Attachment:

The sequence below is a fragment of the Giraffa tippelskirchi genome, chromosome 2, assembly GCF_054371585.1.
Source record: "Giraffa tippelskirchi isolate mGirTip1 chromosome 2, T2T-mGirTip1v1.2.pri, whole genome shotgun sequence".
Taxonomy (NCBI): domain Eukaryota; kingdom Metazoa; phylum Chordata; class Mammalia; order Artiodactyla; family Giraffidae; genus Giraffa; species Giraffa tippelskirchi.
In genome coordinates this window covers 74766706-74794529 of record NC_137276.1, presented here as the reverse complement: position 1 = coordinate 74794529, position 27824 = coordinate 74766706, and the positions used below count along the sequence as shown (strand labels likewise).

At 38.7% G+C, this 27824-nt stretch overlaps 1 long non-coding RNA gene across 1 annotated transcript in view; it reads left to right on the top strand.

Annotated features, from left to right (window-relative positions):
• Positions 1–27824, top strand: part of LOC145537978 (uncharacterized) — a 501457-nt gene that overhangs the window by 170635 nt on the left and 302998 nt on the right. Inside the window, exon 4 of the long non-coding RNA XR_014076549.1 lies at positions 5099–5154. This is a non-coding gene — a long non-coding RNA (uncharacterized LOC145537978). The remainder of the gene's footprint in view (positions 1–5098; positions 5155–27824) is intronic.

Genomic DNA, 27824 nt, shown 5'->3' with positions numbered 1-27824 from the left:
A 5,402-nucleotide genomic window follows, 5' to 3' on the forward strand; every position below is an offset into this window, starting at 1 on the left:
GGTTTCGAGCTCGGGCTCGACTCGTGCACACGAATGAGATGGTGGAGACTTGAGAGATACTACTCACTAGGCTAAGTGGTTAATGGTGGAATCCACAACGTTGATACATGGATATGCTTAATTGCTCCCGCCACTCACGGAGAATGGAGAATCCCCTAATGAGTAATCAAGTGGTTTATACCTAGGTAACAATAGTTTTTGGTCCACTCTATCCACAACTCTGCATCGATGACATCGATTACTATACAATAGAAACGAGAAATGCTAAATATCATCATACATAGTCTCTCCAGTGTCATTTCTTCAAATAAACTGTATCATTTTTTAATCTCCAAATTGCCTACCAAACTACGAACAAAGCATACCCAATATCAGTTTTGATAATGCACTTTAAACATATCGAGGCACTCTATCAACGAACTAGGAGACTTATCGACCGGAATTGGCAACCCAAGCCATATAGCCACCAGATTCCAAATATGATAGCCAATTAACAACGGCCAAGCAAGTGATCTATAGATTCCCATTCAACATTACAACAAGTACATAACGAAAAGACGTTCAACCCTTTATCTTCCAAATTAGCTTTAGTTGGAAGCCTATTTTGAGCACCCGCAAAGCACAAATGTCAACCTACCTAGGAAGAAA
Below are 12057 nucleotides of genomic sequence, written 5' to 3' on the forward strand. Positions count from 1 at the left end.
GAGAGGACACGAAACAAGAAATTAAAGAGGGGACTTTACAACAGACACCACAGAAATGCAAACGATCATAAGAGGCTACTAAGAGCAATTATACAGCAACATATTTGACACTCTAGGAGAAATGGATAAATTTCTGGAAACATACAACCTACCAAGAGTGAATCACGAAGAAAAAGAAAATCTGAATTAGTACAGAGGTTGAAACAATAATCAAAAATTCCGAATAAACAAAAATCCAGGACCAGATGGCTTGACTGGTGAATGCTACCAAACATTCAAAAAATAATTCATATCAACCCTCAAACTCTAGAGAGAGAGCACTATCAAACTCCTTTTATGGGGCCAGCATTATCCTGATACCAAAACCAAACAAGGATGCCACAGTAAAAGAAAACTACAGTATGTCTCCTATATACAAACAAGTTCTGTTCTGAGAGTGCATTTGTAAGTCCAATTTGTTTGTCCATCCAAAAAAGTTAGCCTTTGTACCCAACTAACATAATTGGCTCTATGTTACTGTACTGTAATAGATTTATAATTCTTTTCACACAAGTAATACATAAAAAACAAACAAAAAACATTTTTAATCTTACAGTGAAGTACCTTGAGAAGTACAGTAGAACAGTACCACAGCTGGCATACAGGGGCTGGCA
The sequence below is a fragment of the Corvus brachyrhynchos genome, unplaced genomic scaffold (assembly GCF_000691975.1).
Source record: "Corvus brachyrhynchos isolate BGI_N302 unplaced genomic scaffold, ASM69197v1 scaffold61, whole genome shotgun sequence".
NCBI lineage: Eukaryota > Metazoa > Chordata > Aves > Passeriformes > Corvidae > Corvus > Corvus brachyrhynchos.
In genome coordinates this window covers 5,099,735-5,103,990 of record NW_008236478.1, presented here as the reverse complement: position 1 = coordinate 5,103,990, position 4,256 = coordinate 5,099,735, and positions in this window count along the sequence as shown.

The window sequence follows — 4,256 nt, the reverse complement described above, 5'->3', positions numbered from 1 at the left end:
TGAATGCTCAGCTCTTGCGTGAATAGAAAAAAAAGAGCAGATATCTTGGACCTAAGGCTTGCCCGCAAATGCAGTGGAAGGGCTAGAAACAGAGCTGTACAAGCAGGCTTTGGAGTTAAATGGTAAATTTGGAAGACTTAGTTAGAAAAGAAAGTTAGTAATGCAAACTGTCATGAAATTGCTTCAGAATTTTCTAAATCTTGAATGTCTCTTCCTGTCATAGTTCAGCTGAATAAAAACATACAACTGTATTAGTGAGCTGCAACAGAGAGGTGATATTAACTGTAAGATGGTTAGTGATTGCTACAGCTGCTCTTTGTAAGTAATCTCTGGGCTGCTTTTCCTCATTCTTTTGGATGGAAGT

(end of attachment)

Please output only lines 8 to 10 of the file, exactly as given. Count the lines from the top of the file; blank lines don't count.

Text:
Genomic DNA, 27824 nt, shown 5'->3' with positions numbered 1-27824 from the left:
A 5,402-nucleotide genomic window follows, 5' to 3' on the forward strand; every position below is an offset into this window, starting at 1 on the left:
GGTTTCGAGCTCGGGCTCGACTCGTGCACACGAATGAGATGGTGGAGACTTGAGAGATACTACTCACTAGGCTAAGTGGTTAATGGTGGAATCCACAACGTTGATACATGGATATGCTTAATTGCTCCCGCCACTCACGGAGAATGGAGAATCCCCTAATGAGTAATCAAGTGGTTTATACCTAGGTAACAATAGTTTTTGGTCCACTCTATCCACAACTCTGCATCGATGACATCGATTACTATACAATAGAAACGAGAAATGCTAAATATCATCATACATAGTCTCTCCAGTGTCATTTCTTCAAATAAACTGTATCATTTTTTAATCTCCAAATTGCCTACCAAACTACGAACAAAGCATACCCAATATCAGTTTTGATAATGCACTTTAAACATATCGAGGCACTCTATCAACGAACTAGGAGACTTATCGACCGGAATTGGCAACCCAAGCCATATAGCCACCAGATTCCAAATATGATAGCCAATTAACAACGGCCAAGCAAGTGATCTATAGATTCCCATTCAACATTACAACAAGTACATAACGAAAAGACGTTCAACCCTTTATCTTCCAAATTAGCTTTAGTTGGAAGCCTATTTTGAGCACCCGCAAAGCACAAATGTCAACCTACCTAGGAAGAAA